The visionary associate professor of physics and astronomy is also known around campus as a science fiction fan and charter member of the Palouse Astronomical Society which hosts public star parties throughout the region.
When asked if he’d like to travel in space, he laughs, “I want to go! How much is the ticket? When can I sign up?!”
Beyond the lure of adventure, Worthey says today’s race to explore the solar system results from Earth-bound problems like overpopulation, dwindling natural resources, pollution, and the threat of nuclear catastrophe. Yet scientific calculations show that trying to relieve overpopulation by colonizing space won’t work, he says. “We currently lack the global resources to send billions of people into space.”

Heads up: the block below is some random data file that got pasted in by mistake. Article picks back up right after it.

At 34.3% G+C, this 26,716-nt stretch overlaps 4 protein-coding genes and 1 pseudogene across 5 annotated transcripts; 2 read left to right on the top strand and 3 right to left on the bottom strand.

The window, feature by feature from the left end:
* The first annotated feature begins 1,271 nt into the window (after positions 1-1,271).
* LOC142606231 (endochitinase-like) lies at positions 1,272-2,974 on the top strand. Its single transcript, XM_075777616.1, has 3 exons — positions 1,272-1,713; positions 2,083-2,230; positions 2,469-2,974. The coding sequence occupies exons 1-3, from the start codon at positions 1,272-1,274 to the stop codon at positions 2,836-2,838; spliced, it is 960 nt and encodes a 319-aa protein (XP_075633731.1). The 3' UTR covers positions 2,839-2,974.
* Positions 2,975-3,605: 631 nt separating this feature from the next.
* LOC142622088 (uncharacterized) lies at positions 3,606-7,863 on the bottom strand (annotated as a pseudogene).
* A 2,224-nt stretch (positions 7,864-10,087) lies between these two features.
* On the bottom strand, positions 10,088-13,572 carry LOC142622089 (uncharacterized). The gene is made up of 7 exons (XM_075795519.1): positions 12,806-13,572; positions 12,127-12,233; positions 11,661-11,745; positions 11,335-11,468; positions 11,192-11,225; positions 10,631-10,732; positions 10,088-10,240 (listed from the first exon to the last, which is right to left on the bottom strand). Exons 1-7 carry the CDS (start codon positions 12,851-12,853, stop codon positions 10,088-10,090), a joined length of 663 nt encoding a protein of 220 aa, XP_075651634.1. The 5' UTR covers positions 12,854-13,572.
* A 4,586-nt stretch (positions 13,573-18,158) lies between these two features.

He says our biggest barrier to interstellar travel is propulsion. “It takes an enormous amount of energy to boost a rocket beyond Earth’s gravity and into orbit. If we could harness the energy from nuclear fusion or antimatter, the universe would become accessible.”
For now, we make do with chemical rockets. The space shuttles, for example, ran on fuel created from water’s ingredients—liquid oxygen and hydrogen. But liquid fuel is heavy and takes up precious cargo space, making human travel much beyond the International Space Station very complicated and expensive, says Worthey.